… Here’s why–
The first thing I love is that the email is hyper focused. The retailer only wants to talk about their 24-7 Pants. No noise, no distraction. What’s also interesting is the specific order in which content has been presented–
1 (this is what the reader sees first):
The email gets the reader’s attention by making an offer that only applies to email subscribers. I received this email March 29th and the sale opens to general public April 1st, so I have 3 days to act. The headline adds an element of urgency.
2 (this is what the reader sees second):
Social Proof– I know Harry’s Army Surplus is in the business of selling 24-7 pants, so their word has limited credibility (I’m a skeptical consumer). However, I am very interested in hearing what other customers like me felt. I like how Harry’s Army Surplus has nicely summarized customer feedback. Most email readers skim.
3 (this is what the reader sees third):
Some people are persuaded my words, others by video. Market to both and double your response rate.
4 (this is what the reader sees fourth):
Features section is where the reader understands what makes 24-7 pant so special.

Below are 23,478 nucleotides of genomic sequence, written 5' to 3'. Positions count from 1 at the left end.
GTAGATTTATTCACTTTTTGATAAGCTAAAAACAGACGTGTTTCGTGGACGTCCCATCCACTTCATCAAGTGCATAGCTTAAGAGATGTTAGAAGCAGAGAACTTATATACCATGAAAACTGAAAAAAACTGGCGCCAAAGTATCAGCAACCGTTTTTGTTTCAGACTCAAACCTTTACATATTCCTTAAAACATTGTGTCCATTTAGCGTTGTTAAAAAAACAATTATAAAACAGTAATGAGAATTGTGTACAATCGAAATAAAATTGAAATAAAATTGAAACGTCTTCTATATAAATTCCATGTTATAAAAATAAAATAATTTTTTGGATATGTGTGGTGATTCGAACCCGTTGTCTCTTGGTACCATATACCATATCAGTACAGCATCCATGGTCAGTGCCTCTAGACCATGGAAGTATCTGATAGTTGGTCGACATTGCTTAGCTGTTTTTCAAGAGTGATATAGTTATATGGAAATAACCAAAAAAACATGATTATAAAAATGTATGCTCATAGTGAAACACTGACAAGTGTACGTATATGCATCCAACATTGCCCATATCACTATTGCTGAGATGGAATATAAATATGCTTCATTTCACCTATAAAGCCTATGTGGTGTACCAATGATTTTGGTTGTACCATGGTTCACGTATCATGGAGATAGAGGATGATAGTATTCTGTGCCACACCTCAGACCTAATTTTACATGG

5 (this is what the reader sees fifth):
Now that the email has activated the reader’s desire center Harry’s has to explain why this offer is so incredible.
It’s important to note that Harry’s Army Surplus is a 1 store operation and they probably don’t even have a full time marketing manager. In that reality this email is very well done. The one content snippet I would’ve added is– “We’ve reserved 24 24-7 pants for our email subscribers. This email has been sent to 12,230 email subscribers. Click Reserve My 24-7 Pant and we’ll hold yours for the next 2 days.” Clicking Reserve My 24-7 Pant would be a micro-conversion and the act of clicking it would subconsciously persuade clickers to visit the store.
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This is just one of many examples (some obvious, and some not-so-obvious) of how we use buyer psychology to take visitors to your site from "I'm interested" to "That's it, I'm pulling the trigger". We use established principles of behavioral economics to influence. Marketers try and get results by dialing up the marketing volume. We show you how to zig when everyone is zagging.